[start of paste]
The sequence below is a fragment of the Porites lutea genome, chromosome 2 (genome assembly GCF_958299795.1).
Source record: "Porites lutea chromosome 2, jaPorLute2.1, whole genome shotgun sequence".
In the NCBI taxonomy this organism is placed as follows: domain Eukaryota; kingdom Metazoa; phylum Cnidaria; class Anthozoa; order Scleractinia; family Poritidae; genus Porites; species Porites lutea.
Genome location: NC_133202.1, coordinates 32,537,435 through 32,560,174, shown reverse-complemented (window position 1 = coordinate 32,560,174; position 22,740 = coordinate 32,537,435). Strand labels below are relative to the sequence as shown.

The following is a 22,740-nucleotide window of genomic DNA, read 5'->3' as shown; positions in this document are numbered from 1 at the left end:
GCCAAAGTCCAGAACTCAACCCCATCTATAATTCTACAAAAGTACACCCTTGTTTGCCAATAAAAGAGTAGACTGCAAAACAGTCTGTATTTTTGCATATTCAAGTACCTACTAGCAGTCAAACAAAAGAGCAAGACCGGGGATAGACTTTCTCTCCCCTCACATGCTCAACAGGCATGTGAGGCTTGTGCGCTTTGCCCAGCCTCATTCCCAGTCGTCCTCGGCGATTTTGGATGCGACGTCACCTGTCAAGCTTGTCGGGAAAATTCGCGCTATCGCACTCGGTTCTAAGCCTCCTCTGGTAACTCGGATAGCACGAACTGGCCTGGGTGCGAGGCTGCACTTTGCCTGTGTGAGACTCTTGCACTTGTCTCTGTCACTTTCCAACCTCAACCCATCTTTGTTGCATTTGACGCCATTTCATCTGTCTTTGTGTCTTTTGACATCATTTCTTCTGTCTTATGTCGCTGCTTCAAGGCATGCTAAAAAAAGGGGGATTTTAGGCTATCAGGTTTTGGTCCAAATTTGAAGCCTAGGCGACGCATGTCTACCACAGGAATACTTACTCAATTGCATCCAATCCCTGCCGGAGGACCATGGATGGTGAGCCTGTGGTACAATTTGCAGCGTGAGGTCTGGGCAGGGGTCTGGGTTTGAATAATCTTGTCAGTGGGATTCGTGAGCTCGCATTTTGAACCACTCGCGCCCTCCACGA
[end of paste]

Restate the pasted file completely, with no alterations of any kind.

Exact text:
The sequence below is a fragment of the Porites lutea genome, chromosome 2 (genome assembly GCF_958299795.1).
Source record: "Porites lutea chromosome 2, jaPorLute2.1, whole genome shotgun sequence".
In the NCBI taxonomy this organism is placed as follows: domain Eukaryota; kingdom Metazoa; phylum Cnidaria; class Anthozoa; order Scleractinia; family Poritidae; genus Porites; species Porites lutea.
Genome location: NC_133202.1, coordinates 32,537,435 through 32,560,174, shown reverse-complemented (window position 1 = coordinate 32,560,174; position 22,740 = coordinate 32,537,435). Strand labels below are relative to the sequence as shown.

The following is a 22,740-nucleotide window of genomic DNA, read 5'->3' as shown; positions in this document are numbered from 1 at the left end:
GCCAAAGTCCAGAACTCAACCCCATCTATAATTCTACAAAAGTACACCCTTGTTTGCCAATAAAAGAGTAGACTGCAAAACAGTCTGTATTTTTGCATATTCAAGTACCTACTAGCAGTCAAACAAAAGAGCAAGACCGGGGATAGACTTTCTCTCCCCTCACATGCTCAACAGGCATGTGAGGCTTGTGCGCTTTGCCCAGCCTCATTCCCAGTCGTCCTCGGCGATTTTGGATGCGACGTCACCTGTCAAGCTTGTCGGGAAAATTCGCGCTATCGCACTCGGTTCTAAGCCTCCTCTGGTAACTCGGATAGCACGAACTGGCCTGGGTGCGAGGCTGCACTTTGCCTGTGTGAGACTCTTGCACTTGTCTCTGTCACTTTCCAACCTCAACCCATCTTTGTTGCATTTGACGCCATTTCATCTGTCTTTGTGTCTTTTGACATCATTTCTTCTGTCTTATGTCGCTGCTTCAAGGCATGCTAAAAAAAGGGGGATTTTAGGCTATCAGGTTTTGGTCCAAATTTGAAGCCTAGGCGACGCATGTCTACCACAGGAATACTTACTCAATTGCATCCAATCCCTGCCGGAGGACCATGGATGGTGAGCCTGTGGTACAATTTGCAGCGTGAGGTCTGGGCAGGGGTCTGGGTTTGAATAATCTTGTCAGTGGGATTCGTGAGCTCGCATTTTGAACCACTCGCGCCCTCCACGA